Frostbite causes ice crystals inside the body.

Frostbite causes ice crystals inside the body.

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Fluids within frostbitten tissue actually do freeze, forming ice crystals. The freezing causes dangerous changes in your cells that can be permanent.

 

That's why frostbite injuries can take so long to heal. Blisters may form within days of your skin thawing out, and that can cause infection. After a week, the blisters may scab over, and dead tissue can fall off. It can take weeks or even months before you know whether any tissue is permanently damaged.

If your fingers get frostbitten, they'll have to be amputated.

If your fingers get frostbitten, they'll have to be amputated.

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Most frostbite injuries get better with the right treatment. Sometimes, amputation is necessary, but that's only in the most extreme cases.

 

The seriousness of frostbite ranges all the way from superficial to deep. With surface injuries, you will have some swelling, redness, and blisters, but no permanent damage. Deep frostbite affects muscles, tendons, and bones and can lead to amputation.

Frostbite is a type of hypothermia.

Frostbite is a type of hypothermia.

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Both frostbite and hypothermia can be caused by cold temperatures. But frostbite happens when certain parts of the body are injured from being too cold. Hypothermia is when your overall body temperature is too low.

 

Hypothermia can be life-threatening. You should seek medical care as soon as possible with either hypothermia or frostbite.

What can increase your risk of frostbite?

What can increase your risk of frostbite?

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Anything that limits the flow of blood to your skin or your hands, feet, nose, or ears can increase your risk for frostbite. This includes heart disease, poor circulation, diabetes, and dehydration. Some medications also can raise your risk, such as beta-blockers, which are used to control the symptoms of heart failure, prevent migraine headaches, and treat certain kinds of tremors. Drugs, alcohol, and nicotine can also reduce the flow of blood to the skin. And alcohol can cloud your judgment, which raises your risk even more.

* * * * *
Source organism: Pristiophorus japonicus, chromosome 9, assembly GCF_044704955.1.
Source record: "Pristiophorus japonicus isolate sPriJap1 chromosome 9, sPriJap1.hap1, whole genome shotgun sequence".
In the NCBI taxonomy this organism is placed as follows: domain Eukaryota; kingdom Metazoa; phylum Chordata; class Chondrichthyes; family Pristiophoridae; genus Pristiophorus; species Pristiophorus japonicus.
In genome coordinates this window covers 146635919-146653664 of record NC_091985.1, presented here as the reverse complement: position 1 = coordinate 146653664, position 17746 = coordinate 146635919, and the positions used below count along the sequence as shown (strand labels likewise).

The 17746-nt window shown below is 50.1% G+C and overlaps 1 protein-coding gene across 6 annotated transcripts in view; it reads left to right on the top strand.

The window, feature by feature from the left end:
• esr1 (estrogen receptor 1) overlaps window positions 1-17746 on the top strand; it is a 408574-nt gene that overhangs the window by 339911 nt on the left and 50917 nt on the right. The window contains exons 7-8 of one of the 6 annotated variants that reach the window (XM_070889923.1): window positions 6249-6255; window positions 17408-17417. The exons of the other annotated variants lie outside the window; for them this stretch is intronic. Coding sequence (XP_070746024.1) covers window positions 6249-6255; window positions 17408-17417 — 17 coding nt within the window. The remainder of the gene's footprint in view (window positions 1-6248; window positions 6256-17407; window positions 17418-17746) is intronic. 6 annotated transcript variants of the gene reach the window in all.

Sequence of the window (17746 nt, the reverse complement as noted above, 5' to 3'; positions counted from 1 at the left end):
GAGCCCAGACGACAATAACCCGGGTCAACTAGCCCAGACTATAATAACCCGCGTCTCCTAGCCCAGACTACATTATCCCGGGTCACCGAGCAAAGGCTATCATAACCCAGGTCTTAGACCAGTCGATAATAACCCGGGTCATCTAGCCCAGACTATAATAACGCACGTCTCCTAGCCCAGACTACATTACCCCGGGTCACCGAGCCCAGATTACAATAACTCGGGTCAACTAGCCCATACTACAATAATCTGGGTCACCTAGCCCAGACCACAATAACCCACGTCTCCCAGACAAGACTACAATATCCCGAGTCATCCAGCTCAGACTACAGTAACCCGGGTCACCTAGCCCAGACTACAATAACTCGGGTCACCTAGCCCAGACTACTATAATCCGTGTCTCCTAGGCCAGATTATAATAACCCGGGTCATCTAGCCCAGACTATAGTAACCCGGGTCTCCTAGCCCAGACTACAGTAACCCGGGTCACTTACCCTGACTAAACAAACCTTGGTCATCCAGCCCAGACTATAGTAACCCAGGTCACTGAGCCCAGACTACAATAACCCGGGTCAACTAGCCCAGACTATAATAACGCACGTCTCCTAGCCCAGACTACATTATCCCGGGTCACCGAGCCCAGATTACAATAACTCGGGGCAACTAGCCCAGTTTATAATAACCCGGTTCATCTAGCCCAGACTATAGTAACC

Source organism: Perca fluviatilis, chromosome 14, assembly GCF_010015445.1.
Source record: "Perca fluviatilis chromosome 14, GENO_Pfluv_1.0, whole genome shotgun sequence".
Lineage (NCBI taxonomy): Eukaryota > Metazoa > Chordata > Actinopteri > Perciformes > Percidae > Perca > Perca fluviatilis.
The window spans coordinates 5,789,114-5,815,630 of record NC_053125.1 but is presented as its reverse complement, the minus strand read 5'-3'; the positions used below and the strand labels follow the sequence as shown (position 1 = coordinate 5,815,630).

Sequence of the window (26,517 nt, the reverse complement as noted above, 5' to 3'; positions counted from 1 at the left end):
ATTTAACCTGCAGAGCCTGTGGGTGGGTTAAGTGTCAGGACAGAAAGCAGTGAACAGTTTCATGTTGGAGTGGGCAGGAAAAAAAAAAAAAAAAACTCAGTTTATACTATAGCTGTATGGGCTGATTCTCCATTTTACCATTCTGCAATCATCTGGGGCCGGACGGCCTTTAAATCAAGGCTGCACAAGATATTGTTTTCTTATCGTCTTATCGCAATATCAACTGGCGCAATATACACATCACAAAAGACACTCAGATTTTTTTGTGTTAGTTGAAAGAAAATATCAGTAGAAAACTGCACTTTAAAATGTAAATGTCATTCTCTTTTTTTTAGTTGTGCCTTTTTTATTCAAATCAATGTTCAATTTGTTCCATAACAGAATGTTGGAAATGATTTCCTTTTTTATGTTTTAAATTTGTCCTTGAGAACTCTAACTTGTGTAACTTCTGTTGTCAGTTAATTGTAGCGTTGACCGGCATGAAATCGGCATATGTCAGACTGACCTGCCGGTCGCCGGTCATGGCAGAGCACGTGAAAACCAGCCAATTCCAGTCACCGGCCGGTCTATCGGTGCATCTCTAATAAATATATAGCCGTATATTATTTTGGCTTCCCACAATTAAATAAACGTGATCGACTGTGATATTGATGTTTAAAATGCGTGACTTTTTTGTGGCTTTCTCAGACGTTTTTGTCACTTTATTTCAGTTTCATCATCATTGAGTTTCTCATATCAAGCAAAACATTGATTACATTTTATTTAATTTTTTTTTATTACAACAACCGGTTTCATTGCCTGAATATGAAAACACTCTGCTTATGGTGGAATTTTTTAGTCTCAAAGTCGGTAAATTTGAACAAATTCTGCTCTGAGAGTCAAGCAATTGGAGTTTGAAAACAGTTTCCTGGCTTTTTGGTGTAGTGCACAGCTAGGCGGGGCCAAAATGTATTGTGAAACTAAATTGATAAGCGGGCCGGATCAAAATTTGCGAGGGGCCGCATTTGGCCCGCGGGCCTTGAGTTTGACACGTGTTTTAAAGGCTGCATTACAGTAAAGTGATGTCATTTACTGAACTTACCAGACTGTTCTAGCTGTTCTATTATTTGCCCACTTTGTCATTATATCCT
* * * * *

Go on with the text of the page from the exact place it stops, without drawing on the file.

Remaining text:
Earrings or other metal jewelry can increase your risk of frostbite.

Earrings or other metal jewelry can increase your risk of frostbite.

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When it's freezing outside, metal jewelry can speed up the cooling of your skin and your risk of frostbite. Ears are one of the most often frostbitten parts of the body, so earrings are especially risky. Make sure you keep your ears covered.

You shouldn't rewarm a frostbitten area if:

You shouldn't rewarm a frostbitten area if:

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If there's a chance of refreezing, you shouldn't try to rewarm any parts of the body that might be frostbitten. For example, if a person with frostbite is out in the wilderness and will have to travel through more cold weather to get help. That's because frostbitten tissue can be very delicate. If the injury is thawed and then refrozen, there's a greater chance for gangrene, loss of tissue, or even amputation.

Children are more likely than adults to get frostbite.

Children are more likely than adults to get frostbite.

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Children are more likely to get frostbite because they lose heat from their skin faster than adults. They're also more likely to stay outside too long even though it's very cold.

 

You should dress children in layered, loose-fitting clothes.  And don't forget insulated boots, hats, and gloves or mittens.

Dogs and cats can't get frostbite.

Dogs and cats can't get frostbite.

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Just because an animal is covered in fur doesn't mean it can't get frostbite.  When temperatures drop below freezing, dogs, cats, and other pets are at risk. And the early signs of frostbite can be hidden under all that fur.  Ears, toes, tails, stomach, and faces are most affected. Frostbitten skin may get pale, white, blue, or gray, and can be unusually cold to the touch.

 

If you think your pet has frostbite, call a veterinarian right away.

Chilblains are the same as frostbite.

Chilblains are the same as frostbite.

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Chilblains are sometimes thought of as mild frostbite. Actually, they're a different kind of cold injury, but are brought on by non-freezing temperatures. Chilblains, also called Pernio or Perniosis, are caused when your skin is exposed to temperatures just above freezing over and over again.

 

Some symptoms are similar to early frostbite, including redness and blistering. But chilblains also cause itching and inflammation.